Potted Tulips - Knowledgebase Question

Willow Grove, PA
Avatar for eaglone
Question by eaglone
April 20, 2001
I received 6 potted tulip plants for Easter. I want to plant them or the bulbs so they come up again next year. Do I let them die off in the pot and store the bulbs for fall? or should I "Plant" the whole plant while it's still in bloom? this is confusing because I know the bulbs have to be planted about 8" deep so how would I do that if I plant the whole plant from the pot without buring half the leaves? And what would be the process of strenghtening the bulbs? How do they get the bulbs that they sell that healthy? Why can't I do the same?

Answer from NGA
April 20, 2001
The entire forcing process is stressful on them. There is also the possibility that a variety was used that is good for forcing but less sturdy in terms of garden performance, so your results may or may not be satisfactory either way.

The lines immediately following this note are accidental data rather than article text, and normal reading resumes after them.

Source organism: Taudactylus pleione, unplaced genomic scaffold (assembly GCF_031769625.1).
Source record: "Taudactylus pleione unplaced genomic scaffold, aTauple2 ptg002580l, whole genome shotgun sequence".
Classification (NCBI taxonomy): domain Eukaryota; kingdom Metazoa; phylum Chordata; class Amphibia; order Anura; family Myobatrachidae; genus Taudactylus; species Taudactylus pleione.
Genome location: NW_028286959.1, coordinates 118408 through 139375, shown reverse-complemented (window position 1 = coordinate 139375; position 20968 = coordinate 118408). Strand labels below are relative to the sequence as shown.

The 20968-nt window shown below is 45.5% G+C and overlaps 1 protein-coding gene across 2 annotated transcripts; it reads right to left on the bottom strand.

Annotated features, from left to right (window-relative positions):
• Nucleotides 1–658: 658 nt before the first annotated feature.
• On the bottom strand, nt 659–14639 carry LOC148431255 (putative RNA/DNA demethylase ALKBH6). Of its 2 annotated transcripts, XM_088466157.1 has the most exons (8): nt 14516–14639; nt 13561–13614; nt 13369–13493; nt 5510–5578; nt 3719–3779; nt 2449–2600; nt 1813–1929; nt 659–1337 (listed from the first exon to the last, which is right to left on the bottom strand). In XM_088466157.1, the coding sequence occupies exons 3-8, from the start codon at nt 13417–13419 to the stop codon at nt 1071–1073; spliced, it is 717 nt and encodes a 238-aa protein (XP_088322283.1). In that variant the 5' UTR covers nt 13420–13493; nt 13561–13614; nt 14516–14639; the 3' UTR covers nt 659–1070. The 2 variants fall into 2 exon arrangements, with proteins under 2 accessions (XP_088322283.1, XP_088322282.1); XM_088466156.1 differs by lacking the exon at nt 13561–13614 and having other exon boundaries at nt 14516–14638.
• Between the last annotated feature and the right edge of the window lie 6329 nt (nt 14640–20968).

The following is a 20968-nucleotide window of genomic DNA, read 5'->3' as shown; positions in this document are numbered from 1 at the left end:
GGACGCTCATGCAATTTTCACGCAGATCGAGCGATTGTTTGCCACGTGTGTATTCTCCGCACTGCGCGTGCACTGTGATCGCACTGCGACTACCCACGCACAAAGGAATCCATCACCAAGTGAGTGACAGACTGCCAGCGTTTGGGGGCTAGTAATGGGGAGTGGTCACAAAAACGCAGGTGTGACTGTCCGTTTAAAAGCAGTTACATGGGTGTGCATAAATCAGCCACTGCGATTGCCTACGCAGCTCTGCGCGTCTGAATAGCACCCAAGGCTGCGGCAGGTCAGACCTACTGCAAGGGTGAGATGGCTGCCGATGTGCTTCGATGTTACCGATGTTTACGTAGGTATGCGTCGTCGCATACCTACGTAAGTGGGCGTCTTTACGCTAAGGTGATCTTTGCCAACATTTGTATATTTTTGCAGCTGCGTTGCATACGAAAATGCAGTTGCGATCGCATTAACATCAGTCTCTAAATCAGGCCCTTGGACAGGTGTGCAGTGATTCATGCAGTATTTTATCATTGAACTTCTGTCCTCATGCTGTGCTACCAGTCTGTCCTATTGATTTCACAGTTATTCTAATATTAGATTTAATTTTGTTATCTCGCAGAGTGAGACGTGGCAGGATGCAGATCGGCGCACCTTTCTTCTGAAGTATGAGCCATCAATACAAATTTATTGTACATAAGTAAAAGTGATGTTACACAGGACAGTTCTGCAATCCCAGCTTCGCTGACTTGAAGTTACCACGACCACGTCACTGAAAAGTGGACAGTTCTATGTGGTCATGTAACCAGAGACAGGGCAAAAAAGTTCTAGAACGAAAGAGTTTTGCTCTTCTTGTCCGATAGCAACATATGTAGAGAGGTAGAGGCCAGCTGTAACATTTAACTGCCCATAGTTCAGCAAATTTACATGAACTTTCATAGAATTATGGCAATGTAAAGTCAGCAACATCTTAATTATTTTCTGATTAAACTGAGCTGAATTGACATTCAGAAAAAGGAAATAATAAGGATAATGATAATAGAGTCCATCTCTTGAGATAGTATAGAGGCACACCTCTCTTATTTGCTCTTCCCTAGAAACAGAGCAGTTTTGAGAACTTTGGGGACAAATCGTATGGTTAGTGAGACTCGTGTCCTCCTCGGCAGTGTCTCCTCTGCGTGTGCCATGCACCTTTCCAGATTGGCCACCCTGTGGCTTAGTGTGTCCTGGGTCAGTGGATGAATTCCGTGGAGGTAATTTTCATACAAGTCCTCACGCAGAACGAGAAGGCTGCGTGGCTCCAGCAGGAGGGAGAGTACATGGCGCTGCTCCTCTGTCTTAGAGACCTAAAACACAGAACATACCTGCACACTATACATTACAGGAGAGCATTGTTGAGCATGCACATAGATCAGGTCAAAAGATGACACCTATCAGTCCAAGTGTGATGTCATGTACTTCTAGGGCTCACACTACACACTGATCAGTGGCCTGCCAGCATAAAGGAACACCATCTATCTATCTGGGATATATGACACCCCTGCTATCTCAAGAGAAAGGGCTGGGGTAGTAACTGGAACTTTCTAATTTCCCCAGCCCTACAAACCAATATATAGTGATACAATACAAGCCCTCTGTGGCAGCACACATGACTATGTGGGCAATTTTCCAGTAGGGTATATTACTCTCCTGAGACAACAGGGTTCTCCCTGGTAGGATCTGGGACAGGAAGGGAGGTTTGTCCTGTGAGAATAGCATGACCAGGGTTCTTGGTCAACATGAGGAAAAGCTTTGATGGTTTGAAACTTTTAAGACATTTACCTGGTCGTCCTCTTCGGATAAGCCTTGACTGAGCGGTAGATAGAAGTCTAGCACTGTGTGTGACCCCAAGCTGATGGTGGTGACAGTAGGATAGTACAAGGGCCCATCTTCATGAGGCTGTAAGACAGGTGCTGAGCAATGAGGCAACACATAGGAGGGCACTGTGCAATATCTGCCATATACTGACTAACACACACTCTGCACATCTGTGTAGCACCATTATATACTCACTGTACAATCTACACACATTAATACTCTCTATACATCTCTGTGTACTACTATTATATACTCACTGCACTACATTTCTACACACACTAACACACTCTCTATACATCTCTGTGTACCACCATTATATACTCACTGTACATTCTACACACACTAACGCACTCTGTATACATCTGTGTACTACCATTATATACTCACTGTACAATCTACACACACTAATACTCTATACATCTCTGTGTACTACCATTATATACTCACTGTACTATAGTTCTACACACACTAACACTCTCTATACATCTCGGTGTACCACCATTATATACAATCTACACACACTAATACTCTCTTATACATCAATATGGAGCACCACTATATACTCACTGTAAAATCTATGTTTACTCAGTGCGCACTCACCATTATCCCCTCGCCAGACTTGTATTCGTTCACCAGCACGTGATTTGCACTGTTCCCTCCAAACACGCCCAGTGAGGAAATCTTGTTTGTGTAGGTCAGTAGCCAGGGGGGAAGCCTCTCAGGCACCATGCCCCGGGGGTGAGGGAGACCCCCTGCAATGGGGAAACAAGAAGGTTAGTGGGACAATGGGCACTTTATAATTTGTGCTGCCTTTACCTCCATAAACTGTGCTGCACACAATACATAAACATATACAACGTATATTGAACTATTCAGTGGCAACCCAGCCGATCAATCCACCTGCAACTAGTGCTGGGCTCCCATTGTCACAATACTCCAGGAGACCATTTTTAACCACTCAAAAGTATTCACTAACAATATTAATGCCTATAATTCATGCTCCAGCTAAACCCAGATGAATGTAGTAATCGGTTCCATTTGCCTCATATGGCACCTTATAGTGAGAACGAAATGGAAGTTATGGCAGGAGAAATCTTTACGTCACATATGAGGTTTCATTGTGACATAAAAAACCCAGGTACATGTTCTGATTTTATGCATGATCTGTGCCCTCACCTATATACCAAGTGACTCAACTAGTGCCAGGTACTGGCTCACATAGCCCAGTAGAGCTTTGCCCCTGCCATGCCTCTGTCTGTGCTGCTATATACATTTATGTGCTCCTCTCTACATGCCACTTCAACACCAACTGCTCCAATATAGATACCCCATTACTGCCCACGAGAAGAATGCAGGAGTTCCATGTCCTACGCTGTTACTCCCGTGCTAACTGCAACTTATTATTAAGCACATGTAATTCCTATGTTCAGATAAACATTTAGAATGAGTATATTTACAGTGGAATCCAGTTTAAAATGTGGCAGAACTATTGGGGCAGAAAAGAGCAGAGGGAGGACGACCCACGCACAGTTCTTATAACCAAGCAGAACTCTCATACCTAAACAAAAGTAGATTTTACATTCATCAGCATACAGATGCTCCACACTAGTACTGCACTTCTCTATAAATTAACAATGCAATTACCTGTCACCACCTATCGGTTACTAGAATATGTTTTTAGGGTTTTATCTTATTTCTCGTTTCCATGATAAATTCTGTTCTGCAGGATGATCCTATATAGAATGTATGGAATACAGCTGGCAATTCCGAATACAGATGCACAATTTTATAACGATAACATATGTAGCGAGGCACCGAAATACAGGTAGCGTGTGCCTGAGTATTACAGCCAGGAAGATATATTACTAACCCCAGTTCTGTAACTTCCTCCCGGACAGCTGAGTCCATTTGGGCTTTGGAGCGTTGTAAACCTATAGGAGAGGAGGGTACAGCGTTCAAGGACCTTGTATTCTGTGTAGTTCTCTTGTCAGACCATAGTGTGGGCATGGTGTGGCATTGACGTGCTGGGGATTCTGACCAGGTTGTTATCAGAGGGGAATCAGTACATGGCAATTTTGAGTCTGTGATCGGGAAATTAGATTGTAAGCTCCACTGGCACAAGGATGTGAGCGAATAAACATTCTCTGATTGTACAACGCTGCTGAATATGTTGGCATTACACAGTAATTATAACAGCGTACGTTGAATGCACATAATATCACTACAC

You can plant them now while they are blooming, even though that will result in a slightly higher planting level than would be preferred. Plant them at the same level or slightly deeper than they are in the pot. This allows the foliage to grow and ripen in the garden where it tends to be healthier and provides better long term results in my experience. If you do this, water as needed to keep the soil barely moist.

You could also keep them growing in the pot, but this is more stressful on the bulbs. Keep the soil barely moist, fertilize occasionally with a water soluble fertilizer for blooming plants, and provide very bright light. The goal is to keep the foliage growing for as long as possible. Once it has faded, stop watering. Unpot the bulbs and remove the withered leaves, store the bulbs in a cool and dry location with good air circulation until fall. Then, plant them as you would newly purchased bare tulip bulbs.

The foliage rebuilds the strength of the bulb and should be allowed to grow as long as possible, then allowed to yellow, ripen and wither naturally before it is removed.

Forcing tulips can be an exacting process, and the commercial operations use selected varieties, specially controlled temperatures, nutritional analyses and a greenhouse to produce the best results. At home, it is a bit more hit and miss.

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